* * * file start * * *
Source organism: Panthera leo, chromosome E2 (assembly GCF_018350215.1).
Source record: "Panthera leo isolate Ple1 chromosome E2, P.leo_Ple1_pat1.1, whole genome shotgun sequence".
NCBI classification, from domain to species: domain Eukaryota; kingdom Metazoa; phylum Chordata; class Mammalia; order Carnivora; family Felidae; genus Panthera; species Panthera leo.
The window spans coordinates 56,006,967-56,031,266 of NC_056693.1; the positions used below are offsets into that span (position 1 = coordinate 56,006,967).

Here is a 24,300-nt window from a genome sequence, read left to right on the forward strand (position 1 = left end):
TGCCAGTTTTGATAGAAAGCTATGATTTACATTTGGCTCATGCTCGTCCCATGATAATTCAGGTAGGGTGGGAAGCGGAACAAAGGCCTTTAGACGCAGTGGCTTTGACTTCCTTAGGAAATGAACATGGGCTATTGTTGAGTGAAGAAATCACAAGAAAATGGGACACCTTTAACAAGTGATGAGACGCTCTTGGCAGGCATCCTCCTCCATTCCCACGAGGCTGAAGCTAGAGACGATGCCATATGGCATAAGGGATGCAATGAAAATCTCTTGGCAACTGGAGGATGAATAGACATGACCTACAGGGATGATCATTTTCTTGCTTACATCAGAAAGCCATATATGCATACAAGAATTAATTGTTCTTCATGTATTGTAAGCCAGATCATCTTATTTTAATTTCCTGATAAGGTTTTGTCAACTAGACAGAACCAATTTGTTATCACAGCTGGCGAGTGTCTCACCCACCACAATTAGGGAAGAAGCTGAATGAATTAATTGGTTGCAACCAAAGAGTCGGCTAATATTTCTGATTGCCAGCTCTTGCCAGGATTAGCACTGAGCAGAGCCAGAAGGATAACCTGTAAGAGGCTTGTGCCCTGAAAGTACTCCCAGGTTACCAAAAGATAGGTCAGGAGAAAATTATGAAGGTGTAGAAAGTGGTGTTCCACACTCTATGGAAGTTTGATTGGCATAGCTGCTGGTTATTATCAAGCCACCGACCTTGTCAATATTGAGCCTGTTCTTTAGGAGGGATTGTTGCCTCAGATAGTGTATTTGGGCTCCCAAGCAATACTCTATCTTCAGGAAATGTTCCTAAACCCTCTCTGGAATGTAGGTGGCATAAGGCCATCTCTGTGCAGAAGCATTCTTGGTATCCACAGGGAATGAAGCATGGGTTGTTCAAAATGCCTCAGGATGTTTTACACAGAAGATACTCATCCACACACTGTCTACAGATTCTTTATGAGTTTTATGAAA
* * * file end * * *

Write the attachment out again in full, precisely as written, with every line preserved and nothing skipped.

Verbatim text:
Source organism: Panthera leo, chromosome E2 (assembly GCF_018350215.1).
Source record: "Panthera leo isolate Ple1 chromosome E2, P.leo_Ple1_pat1.1, whole genome shotgun sequence".
NCBI classification, from domain to species: domain Eukaryota; kingdom Metazoa; phylum Chordata; class Mammalia; order Carnivora; family Felidae; genus Panthera; species Panthera leo.
The window spans coordinates 56,006,967-56,031,266 of NC_056693.1; the positions used below are offsets into that span (position 1 = coordinate 56,006,967).

Here is a 24,300-nt window from a genome sequence, read left to right on the forward strand (position 1 = left end):
TGCCAGTTTTGATAGAAAGCTATGATTTACATTTGGCTCATGCTCGTCCCATGATAATTCAGGTAGGGTGGGAAGCGGAACAAAGGCCTTTAGACGCAGTGGCTTTGACTTCCTTAGGAAATGAACATGGGCTATTGTTGAGTGAAGAAATCACAAGAAAATGGGACACCTTTAACAAGTGATGAGACGCTCTTGGCAGGCATCCTCCTCCATTCCCACGAGGCTGAAGCTAGAGACGATGCCATATGGCATAAGGGATGCAATGAAAATCTCTTGGCAACTGGAGGATGAATAGACATGACCTACAGGGATGATCATTTTCTTGCTTACATCAGAAAGCCATATATGCATACAAGAATTAATTGTTCTTCATGTATTGTAAGCCAGATCATCTTATTTTAATTTCCTGATAAGGTTTTGTCAACTAGACAGAACCAATTTGTTATCACAGCTGGCGAGTGTCTCACCCACCACAATTAGGGAAGAAGCTGAATGAATTAATTGGTTGCAACCAAAGAGTCGGCTAATATTTCTGATTGCCAGCTCTTGCCAGGATTAGCACTGAGCAGAGCCAGAAGGATAACCTGTAAGAGGCTTGTGCCCTGAAAGTACTCCCAGGTTACCAAAAGATAGGTCAGGAGAAAATTATGAAGGTGTAGAAAGTGGTGTTCCACACTCTATGGAAGTTTGATTGGCATAGCTGCTGGTTATTATCAAGCCACCGACCTTGTCAATATTGAGCCTGTTCTTTAGGAGGGATTGTTGCCTCAGATAGTGTATTTGGGCTCCCAAGCAATACTCTATCTTCAGGAAATGTTCCTAAACCCTCTCTGGAATGTAGGTGGCATAAGGCCATCTCTGTGCAGAAGCATTCTTGGTATCCACAGGGAATGAAGCATGGGTTGTTCAAAATGCCTCAGGATGTTTTACACAGAAGATACTCATCCACACACTGTCTACAGATTCTTTATGAGTTTTATGAAA